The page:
Finally, Clarissa was enjoying her party. She flitted about, dipping into conversations, bringing people together, arranging things, making it work. She thrilled at having brought all the disparate threads together: Richard, Peter, Lady Bruton, Hugh, Elizabeth, the Prime Minister, Sally (though accidentally), and all the other people who, separately, were one thing, but here, all together, became something else. They were meeting and talking, bumping and laughing, making new combinations and thus creating life. She felt it was a composition, a work of art that she herself had made happen.
Sir William and Lady Bradshaw arrived. Richard had invited them, for political reasons. But Clarissa instantly disliked him. He had a strong reputation (she had even consulted him once), but something about him made her uneasy. She heard Sir William speaking in undertones to Richard, telling him about something that had happened to a patient which confirmed a theory he had about "the deferred effects of shell-shock." Lady Bradshaw drew Clarissa aside and said that one of Sir Williams’s patients had committed suicide. (She was referring to Septimus, of course.)
"Oh!" thought Clarissa, "in the middle of my party, here’s death." She hid away in an empty room, reflecting on the young man’s suicide. She wondered why he had flung his life away. She intuited that he had been trying to "preserve something" from corruption. "Death was defiance," she thought. "Death was an attempt to communicate." She also intuited that Sir William was partly to blame. To her he seemed "obscurely evil ... capable of some indescribable outrage¾forcing your soul, that was it." She imagined the young man going to Sir William for help, and Sir William making him feel, instead, that life was intolerable. Clarissa’s thoughts spiraled down, in despair. But then, gradually, she began to feel well again, thinking, piecemeal, of life’s details, of the things that made it surprising, made it worth living, such as the way the sky looked at that moment, through the window. She repeated, "Fear no more the heat o’ the sun." She felt "somehow very like" Septimus. "She felt glad that he had done it; thrown it away."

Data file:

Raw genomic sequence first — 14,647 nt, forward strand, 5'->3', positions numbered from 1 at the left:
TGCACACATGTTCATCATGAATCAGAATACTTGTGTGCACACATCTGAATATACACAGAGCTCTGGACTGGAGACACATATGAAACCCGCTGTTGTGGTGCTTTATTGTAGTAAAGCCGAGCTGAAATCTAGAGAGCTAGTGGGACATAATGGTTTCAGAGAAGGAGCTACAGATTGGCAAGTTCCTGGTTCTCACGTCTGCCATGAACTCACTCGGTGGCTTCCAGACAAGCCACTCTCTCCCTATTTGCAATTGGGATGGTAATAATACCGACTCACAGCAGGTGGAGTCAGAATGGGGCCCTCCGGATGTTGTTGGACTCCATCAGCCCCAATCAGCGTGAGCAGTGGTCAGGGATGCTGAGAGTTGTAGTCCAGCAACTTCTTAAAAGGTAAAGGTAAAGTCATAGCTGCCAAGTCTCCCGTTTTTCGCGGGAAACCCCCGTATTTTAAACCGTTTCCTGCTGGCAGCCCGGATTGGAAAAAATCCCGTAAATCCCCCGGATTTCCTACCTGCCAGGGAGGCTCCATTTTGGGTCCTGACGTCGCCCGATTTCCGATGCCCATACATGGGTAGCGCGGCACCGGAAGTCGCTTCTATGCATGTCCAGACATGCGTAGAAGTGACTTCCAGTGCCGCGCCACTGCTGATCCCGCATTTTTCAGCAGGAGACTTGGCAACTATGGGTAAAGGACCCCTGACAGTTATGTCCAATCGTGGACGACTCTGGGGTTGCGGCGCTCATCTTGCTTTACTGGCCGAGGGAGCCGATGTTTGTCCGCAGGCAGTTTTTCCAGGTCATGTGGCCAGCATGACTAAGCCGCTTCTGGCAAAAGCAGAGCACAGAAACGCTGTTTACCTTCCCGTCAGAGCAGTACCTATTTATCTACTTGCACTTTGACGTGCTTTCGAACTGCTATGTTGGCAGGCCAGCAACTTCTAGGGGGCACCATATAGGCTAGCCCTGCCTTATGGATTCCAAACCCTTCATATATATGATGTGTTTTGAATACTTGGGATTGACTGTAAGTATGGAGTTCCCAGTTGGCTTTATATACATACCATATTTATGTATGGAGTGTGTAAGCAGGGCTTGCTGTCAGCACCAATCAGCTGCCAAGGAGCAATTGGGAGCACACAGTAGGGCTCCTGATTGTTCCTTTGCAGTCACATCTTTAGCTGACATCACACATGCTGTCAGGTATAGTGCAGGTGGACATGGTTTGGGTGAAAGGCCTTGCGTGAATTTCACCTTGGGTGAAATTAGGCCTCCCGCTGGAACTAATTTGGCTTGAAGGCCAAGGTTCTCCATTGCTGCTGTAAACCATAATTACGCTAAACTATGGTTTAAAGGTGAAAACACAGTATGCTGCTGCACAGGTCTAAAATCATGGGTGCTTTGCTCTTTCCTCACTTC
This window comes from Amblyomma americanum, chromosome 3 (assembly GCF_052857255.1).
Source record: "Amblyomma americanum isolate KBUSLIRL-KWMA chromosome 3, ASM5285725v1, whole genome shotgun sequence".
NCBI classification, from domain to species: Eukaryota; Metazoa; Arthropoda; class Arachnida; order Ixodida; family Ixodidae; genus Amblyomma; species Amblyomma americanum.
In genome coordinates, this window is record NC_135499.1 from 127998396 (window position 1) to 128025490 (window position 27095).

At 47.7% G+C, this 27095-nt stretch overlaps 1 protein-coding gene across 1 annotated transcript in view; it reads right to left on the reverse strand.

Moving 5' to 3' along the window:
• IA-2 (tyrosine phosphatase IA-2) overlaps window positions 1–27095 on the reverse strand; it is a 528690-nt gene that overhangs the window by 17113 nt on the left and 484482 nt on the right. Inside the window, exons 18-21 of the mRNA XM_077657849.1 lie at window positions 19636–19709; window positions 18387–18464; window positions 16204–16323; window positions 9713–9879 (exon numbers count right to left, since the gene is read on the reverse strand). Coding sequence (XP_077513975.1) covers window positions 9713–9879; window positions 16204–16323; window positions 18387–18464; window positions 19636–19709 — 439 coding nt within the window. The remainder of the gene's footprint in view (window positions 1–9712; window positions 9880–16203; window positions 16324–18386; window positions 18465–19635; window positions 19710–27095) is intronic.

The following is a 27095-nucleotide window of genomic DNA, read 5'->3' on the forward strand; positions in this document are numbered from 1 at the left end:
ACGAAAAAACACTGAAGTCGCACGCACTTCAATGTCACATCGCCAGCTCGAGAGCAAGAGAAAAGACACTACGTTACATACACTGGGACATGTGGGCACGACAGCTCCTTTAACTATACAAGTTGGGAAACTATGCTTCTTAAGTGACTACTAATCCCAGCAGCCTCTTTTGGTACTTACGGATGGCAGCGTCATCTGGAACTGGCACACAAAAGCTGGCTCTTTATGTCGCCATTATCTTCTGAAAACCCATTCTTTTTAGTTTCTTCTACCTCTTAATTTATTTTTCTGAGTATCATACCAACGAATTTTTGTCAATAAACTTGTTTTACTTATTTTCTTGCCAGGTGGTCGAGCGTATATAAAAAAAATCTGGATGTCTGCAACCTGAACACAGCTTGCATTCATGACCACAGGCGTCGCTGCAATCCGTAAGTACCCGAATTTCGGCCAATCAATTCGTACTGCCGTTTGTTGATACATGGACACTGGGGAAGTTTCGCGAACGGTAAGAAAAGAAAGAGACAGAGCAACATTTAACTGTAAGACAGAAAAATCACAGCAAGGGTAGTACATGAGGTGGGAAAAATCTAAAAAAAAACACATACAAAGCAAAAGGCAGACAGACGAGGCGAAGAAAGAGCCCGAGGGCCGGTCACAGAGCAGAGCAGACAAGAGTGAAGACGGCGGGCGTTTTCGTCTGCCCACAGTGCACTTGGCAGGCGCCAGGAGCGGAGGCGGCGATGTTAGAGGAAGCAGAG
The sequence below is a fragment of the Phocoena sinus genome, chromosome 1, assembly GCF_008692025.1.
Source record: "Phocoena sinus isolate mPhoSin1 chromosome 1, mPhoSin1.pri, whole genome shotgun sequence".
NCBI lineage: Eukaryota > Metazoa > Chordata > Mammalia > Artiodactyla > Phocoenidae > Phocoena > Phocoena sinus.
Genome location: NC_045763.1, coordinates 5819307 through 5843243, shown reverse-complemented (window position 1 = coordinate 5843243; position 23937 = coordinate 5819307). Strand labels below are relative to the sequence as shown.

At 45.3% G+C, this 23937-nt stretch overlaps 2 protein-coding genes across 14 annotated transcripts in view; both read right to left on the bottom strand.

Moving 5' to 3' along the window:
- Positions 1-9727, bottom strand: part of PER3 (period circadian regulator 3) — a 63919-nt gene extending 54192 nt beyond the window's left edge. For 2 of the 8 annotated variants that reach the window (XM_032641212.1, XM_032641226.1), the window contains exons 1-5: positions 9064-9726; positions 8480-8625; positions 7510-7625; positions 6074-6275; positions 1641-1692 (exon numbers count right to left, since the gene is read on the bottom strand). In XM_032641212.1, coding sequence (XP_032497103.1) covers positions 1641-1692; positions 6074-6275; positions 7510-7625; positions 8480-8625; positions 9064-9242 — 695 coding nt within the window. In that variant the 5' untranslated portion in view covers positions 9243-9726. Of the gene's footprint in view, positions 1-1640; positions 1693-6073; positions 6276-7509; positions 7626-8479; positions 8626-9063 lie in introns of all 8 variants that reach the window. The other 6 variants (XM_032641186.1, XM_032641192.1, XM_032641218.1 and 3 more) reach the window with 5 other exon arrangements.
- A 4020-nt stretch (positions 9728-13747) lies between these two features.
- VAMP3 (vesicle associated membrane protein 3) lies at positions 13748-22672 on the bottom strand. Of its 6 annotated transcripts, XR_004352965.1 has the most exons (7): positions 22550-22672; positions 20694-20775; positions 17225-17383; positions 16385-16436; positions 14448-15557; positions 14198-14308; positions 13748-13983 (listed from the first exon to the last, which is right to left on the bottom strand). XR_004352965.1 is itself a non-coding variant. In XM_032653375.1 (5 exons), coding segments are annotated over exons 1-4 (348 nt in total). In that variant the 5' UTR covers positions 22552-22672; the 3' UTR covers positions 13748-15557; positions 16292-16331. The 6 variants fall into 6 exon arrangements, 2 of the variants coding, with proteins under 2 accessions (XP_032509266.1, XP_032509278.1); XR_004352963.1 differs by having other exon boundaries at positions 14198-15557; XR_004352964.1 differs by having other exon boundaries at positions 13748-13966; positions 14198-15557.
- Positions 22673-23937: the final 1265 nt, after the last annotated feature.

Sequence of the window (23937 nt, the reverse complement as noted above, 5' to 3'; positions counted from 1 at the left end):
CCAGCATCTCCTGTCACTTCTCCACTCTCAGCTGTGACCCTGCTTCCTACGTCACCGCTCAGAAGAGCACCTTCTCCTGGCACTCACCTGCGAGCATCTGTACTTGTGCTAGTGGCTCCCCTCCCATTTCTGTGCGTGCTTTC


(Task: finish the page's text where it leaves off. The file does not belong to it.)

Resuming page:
Sally and Peter wanted to talk to Clarissa, but Clarissa wanted to save them for last, to relish them after everyone had gone. So Sally and Peter passed the time together by observing, critiquing, reminiscing, feeling conspiratorial again, as they had all that summer at Bourton. They talked everything over, summed it all up. Peter spoke intimately of his feelings for Clarissa; he said that a person could only be in love like that once (after so many years apart, Sally was still the only person he could talk to about Clarissa). Though Peter and Sally had aged, their characters had not really changed.
They watched Elizabeth walk across the room to her father, and each silently compared her to hyacinths, lilies, the dawn. They could tell that she and her father were devoted to each other. Richard had been talking to the Bradshaws, and when he saw Elizabeth coming toward him, he asked himself, "Who is that lovely girl?" Then he realized it was his daughter. He told her this, and she felt very glad.
Sally rose to go, saying, "What does the brain matter, compared with the heart?"
Peter sat for a moment, alone. He looked up. He felt suddenly gripped by terror, ecstasy, and excitement. What was it?
"It is Clarissa, he said. For there she was."